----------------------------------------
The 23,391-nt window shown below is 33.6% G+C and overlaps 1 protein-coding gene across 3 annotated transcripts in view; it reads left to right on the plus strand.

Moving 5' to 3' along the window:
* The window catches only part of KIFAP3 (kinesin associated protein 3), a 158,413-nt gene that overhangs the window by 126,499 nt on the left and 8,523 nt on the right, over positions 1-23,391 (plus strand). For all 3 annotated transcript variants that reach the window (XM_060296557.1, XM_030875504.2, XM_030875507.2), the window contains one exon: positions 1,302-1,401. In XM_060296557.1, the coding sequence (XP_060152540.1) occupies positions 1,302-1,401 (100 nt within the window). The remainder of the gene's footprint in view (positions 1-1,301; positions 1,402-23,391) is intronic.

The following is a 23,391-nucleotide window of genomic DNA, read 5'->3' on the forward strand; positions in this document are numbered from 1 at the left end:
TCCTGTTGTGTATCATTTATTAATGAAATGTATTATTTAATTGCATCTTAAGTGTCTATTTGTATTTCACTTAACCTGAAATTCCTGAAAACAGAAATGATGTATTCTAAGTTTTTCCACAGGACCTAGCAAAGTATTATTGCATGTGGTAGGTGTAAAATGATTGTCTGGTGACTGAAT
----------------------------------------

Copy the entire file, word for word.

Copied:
The 23,391-nt window shown below is 33.6% G+C and overlaps 1 protein-coding gene across 3 annotated transcripts in view; it reads left to right on the plus strand.

Moving 5' to 3' along the window:
* The window catches only part of KIFAP3 (kinesin associated protein 3), a 158,413-nt gene that overhangs the window by 126,499 nt on the left and 8,523 nt on the right, over positions 1-23,391 (plus strand). For all 3 annotated transcript variants that reach the window (XM_060296557.1, XM_030875504.2, XM_030875507.2), the window contains one exon: positions 1,302-1,401. In XM_060296557.1, the coding sequence (XP_060152540.1) occupies positions 1,302-1,401 (100 nt within the window). The remainder of the gene's footprint in view (positions 1-1,301; positions 1,402-23,391) is intronic.

The following is a 23,391-nucleotide window of genomic DNA, read 5'->3' on the forward strand; positions in this document are numbered from 1 at the left end:
TCCTGTTGTGTATCATTTATTAATGAAATGTATTATTTAATTGCATCTTAAGTGTCTATTTGTATTTCACTTAACCTGAAATTCCTGAAAACAGAAATGATGTATTCTAAGTTTTTCCACAGGACCTAGCAAAGTATTATTGCATGTGGTAGGTGTAAAATGATTGTCTGGTGACTGAAT